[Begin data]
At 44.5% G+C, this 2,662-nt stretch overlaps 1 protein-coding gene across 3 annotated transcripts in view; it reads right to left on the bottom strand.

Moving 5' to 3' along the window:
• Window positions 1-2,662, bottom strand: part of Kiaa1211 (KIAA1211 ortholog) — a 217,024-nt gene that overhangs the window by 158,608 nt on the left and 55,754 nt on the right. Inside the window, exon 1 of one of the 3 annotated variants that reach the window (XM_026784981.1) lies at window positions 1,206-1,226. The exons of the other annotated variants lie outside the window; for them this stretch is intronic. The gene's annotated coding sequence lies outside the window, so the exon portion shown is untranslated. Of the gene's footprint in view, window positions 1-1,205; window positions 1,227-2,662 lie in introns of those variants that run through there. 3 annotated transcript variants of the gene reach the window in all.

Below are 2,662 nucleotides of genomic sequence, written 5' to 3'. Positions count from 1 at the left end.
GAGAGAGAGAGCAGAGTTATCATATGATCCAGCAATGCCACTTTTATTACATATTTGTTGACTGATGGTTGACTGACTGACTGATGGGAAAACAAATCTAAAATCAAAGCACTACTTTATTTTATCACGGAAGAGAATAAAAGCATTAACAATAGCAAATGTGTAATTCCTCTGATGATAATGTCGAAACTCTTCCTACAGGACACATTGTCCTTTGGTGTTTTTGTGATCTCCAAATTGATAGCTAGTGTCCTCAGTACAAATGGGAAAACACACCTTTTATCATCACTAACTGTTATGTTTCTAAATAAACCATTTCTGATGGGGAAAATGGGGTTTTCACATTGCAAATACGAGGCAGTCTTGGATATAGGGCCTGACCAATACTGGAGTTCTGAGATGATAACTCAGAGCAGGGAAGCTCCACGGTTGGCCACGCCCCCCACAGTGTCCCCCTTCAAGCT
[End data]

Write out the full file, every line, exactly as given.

At 44.5% G+C, this 2,662-nt stretch overlaps 1 protein-coding gene across 3 annotated transcripts in view; it reads right to left on the bottom strand.

Moving 5' to 3' along the window:
• Window positions 1-2,662, bottom strand: part of Kiaa1211 (KIAA1211 ortholog) — a 217,024-nt gene that overhangs the window by 158,608 nt on the left and 55,754 nt on the right. Inside the window, exon 1 of one of the 3 annotated variants that reach the window (XM_026784981.1) lies at window positions 1,206-1,226. The exons of the other annotated variants lie outside the window; for them this stretch is intronic. The gene's annotated coding sequence lies outside the window, so the exon portion shown is untranslated. Of the gene's footprint in view, window positions 1-1,205; window positions 1,227-2,662 lie in introns of those variants that run through there. 3 annotated transcript variants of the gene reach the window in all.

Below are 2,662 nucleotides of genomic sequence, written 5' to 3'. Positions count from 1 at the left end.
GAGAGAGAGAGCAGAGTTATCATATGATCCAGCAATGCCACTTTTATTACATATTTGTTGACTGATGGTTGACTGACTGACTGATGGGAAAACAAATCTAAAATCAAAGCACTACTTTATTTTATCACGGAAGAGAATAAAAGCATTAACAATAGCAAATGTGTAATTCCTCTGATGATAATGTCGAAACTCTTCCTACAGGACACATTGTCCTTTGGTGTTTTTGTGATCTCCAAATTGATAGCTAGTGTCCTCAGTACAAATGGGAAAACACACCTTTTATCATCACTAACTGTTATGTTTCTAAATAAACCATTTCTGATGGGGAAAATGGGGTTTTCACATTGCAAATACGAGGCAGTCTTGGATATAGGGCCTGACCAATACTGGAGTTCTGAGATGATAACTCAGAGCAGGGAAGCTCCACGGTTGGCCACGCCCCCCACAGTGTCCCCCTTCAAGCT